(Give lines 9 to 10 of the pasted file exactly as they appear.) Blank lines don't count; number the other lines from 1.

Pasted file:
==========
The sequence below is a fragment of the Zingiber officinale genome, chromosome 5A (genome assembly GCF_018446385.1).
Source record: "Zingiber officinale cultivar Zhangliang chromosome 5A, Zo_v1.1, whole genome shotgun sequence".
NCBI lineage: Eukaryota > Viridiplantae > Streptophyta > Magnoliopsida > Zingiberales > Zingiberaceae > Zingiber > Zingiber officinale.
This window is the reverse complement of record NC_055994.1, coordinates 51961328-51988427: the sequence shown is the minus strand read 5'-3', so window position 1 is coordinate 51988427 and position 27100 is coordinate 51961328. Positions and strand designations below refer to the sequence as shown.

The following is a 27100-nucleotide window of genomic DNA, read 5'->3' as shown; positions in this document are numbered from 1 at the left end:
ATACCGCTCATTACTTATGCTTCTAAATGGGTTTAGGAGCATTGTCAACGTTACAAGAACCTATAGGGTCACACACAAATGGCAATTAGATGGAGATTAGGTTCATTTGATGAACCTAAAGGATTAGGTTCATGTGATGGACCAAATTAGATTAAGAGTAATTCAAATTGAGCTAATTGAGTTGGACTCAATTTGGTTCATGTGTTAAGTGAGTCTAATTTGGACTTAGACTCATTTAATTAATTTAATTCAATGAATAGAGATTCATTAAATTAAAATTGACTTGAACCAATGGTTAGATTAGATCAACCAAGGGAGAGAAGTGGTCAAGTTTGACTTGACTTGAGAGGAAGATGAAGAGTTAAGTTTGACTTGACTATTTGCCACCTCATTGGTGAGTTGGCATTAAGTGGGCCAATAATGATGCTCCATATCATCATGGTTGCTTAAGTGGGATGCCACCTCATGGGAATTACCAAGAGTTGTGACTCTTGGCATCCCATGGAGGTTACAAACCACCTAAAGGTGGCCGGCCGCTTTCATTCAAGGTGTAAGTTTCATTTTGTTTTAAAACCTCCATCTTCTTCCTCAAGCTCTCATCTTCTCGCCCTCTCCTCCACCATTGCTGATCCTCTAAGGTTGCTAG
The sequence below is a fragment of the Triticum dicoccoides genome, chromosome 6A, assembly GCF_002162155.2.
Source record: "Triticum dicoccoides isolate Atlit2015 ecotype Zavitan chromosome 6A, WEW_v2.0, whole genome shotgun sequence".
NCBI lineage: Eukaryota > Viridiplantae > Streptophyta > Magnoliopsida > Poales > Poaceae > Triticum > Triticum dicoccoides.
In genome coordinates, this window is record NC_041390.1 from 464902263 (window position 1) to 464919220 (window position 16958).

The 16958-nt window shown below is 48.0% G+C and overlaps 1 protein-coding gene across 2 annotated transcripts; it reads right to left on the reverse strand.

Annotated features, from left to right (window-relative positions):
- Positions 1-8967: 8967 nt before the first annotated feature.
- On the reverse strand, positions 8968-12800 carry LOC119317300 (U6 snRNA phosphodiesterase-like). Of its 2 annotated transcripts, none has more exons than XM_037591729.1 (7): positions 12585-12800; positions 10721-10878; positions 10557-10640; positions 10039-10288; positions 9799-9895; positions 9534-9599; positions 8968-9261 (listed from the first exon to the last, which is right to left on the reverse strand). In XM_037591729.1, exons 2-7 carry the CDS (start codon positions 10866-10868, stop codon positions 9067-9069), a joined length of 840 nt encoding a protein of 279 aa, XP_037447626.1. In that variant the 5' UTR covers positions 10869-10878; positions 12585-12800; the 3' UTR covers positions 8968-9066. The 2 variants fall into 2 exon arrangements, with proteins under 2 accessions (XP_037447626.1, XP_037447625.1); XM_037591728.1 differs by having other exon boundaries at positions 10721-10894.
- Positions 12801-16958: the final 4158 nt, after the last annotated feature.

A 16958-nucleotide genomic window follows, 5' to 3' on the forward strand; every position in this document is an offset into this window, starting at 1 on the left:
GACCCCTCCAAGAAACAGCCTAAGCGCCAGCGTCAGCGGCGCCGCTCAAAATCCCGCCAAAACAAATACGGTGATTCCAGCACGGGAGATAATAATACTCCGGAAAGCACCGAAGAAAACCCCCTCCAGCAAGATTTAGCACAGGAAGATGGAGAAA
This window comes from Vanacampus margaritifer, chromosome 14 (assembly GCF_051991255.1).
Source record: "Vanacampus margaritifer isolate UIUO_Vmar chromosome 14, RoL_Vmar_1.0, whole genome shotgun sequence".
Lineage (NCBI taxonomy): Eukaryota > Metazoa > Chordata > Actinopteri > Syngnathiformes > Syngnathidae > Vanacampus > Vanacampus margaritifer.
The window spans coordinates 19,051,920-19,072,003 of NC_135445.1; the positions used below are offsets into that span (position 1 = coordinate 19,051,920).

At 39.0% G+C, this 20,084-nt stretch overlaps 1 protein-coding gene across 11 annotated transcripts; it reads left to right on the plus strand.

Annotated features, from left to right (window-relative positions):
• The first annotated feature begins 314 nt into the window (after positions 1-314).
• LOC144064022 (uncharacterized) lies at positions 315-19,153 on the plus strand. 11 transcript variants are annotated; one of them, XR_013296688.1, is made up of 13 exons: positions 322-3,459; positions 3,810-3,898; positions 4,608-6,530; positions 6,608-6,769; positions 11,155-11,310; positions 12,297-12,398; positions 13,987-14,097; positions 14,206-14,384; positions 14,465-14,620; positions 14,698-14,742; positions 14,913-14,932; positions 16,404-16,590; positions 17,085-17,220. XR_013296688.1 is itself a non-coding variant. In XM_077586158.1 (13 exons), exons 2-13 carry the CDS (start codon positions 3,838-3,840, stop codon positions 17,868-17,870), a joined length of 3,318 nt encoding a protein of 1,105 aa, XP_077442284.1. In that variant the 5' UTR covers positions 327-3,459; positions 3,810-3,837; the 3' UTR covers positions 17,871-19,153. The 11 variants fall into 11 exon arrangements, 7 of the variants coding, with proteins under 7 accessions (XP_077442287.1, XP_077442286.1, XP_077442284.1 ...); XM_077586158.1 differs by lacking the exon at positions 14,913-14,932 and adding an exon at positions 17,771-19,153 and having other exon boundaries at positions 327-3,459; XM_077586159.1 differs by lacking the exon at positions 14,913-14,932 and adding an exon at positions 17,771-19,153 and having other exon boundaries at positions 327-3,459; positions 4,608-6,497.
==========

NCBI lineage: Eukaryota > Viridiplantae > Streptophyta > Magnoliopsida > Poales > Poaceae > Triticum > Triticum dicoccoides.
In genome coordinates, this window is record NC_041390.1 from 464902263 (window position 1) to 464919220 (window position 16958).